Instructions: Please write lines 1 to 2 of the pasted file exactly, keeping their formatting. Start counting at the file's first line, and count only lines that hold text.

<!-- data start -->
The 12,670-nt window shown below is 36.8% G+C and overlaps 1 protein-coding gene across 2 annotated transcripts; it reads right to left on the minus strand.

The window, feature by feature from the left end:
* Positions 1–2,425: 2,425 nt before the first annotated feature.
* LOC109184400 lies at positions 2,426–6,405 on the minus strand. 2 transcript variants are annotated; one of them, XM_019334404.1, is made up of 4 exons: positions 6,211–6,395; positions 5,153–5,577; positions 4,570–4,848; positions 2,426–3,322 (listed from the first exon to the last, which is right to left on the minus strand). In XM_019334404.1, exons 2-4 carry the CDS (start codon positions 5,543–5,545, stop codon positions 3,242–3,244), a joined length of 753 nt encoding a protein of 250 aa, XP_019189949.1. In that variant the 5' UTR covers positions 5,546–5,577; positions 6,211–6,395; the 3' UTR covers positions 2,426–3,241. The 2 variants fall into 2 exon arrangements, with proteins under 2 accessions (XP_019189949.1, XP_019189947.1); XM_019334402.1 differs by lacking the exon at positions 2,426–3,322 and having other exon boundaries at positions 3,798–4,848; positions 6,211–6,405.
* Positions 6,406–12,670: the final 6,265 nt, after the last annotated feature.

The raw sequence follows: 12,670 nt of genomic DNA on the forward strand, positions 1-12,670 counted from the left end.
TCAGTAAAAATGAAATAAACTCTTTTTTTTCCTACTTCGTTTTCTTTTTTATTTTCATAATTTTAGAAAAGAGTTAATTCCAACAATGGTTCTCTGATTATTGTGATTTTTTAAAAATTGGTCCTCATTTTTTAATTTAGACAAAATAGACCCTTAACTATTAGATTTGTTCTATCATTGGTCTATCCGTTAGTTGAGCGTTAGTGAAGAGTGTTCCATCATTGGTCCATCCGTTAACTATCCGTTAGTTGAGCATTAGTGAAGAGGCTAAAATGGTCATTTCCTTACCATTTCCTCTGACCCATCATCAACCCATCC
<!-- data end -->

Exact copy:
The 12,670-nt window shown below is 36.8% G+C and overlaps 1 protein-coding gene across 2 annotated transcripts; it reads right to left on the minus strand.

The window, feature by feature from the left end: